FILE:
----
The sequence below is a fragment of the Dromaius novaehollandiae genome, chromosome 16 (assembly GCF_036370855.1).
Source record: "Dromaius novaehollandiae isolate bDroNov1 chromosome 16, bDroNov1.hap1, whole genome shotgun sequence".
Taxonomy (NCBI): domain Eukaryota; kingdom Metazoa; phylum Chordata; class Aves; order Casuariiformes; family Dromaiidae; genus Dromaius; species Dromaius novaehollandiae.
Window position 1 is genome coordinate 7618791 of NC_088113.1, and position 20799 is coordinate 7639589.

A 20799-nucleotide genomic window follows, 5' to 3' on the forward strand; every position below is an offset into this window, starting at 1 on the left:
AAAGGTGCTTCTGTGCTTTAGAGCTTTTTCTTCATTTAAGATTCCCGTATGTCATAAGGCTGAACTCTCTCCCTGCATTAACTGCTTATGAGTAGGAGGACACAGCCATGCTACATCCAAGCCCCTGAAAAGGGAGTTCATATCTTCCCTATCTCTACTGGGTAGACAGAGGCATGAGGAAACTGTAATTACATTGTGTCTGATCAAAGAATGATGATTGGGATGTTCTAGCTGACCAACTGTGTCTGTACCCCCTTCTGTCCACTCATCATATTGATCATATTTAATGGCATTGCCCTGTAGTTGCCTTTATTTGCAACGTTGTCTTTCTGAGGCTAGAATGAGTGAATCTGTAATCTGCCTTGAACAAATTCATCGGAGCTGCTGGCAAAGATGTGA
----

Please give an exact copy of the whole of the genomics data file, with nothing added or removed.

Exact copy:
The sequence below is a fragment of the Dromaius novaehollandiae genome, chromosome 16 (assembly GCF_036370855.1).
Source record: "Dromaius novaehollandiae isolate bDroNov1 chromosome 16, bDroNov1.hap1, whole genome shotgun sequence".
Taxonomy (NCBI): domain Eukaryota; kingdom Metazoa; phylum Chordata; class Aves; order Casuariiformes; family Dromaiidae; genus Dromaius; species Dromaius novaehollandiae.
Window position 1 is genome coordinate 7618791 of NC_088113.1, and position 20799 is coordinate 7639589.

A 20799-nucleotide genomic window follows, 5' to 3' on the forward strand; every position below is an offset into this window, starting at 1 on the left:
AAAGGTGCTTCTGTGCTTTAGAGCTTTTTCTTCATTTAAGATTCCCGTATGTCATAAGGCTGAACTCTCTCCCTGCATTAACTGCTTATGAGTAGGAGGACACAGCCATGCTACATCCAAGCCCCTGAAAAGGGAGTTCATATCTTCCCTATCTCTACTGGGTAGACAGAGGCATGAGGAAACTGTAATTACATTGTGTCTGATCAAAGAATGATGATTGGGATGTTCTAGCTGACCAACTGTGTCTGTACCCCCTTCTGTCCACTCATCATATTGATCATATTTAATGGCATTGCCCTGTAGTTGCCTTTATTTGCAACGTTGTCTTTCTGAGGCTAGAATGAGTGAATCTGTAATCTGCCTTGAACAAATTCATCGGAGCTGCTGGCAAAGATGTGA